Padraig Harrington remains the rare Tour player willing to critique Tiger Woods
By the time Tiger Woods tees it up at Royal Portrush in two weeks, he won’t have played any tournament golf in a month. Padraig Harrington thinks that’s a mistake. But this is hardly the first time Harrington has taken a controversial stance on Woods’ career — the 47-year-old Irishman remains one of the few players inclined to do so.
The latest analysis came at this week’s Irish Open, where Harrington took the lead with a first-round 63. He was asked about Woods’ chances at the Open and took a shot at his preparations.
“I personally think if you’re serious about winning the Open you’ve got to be playing tournament golf at least before it,” Harrington said. “You’d rather be playing links golf and being in a tournament than just [playing] on your own, so if you’re serious about trying to win the Open you should be playing at least one, if not two, of the events running into it.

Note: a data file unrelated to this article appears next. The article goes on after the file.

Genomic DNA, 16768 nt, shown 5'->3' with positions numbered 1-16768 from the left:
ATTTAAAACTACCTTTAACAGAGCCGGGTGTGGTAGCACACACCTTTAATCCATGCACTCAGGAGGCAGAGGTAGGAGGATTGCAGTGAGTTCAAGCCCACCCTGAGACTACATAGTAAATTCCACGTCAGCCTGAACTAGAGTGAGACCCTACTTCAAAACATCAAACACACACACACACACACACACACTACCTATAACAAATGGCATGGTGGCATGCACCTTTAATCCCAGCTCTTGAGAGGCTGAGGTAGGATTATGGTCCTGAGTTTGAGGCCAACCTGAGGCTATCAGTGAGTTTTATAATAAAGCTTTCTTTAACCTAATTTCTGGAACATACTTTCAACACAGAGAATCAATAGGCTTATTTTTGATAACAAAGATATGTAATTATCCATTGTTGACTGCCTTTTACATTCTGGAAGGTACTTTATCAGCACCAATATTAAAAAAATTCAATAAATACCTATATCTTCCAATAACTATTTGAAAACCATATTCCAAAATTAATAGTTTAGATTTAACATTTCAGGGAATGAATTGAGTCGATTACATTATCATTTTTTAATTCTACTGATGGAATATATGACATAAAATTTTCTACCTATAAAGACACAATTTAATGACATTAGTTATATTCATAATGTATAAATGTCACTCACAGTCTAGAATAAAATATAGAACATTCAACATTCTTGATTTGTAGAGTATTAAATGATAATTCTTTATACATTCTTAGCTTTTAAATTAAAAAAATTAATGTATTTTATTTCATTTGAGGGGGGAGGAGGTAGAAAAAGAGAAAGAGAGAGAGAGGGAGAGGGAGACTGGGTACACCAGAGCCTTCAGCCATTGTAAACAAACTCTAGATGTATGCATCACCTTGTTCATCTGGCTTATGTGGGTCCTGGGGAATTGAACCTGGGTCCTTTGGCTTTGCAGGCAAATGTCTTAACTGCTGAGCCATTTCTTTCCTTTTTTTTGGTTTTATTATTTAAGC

“I was always mightily impressed when Tiger Woods would play in a major without playing the week before. I’d be a basket case if I didn’t play the week before.”
Woods has thus far kept his tournament prep quiet; he headed for a family vacation in southeast Asia straight from Pebble Beach. But he chose to skip any potential warm-up events — either the 3M Open on the PGA Tour or the Irish or Scottish Opens across the pond.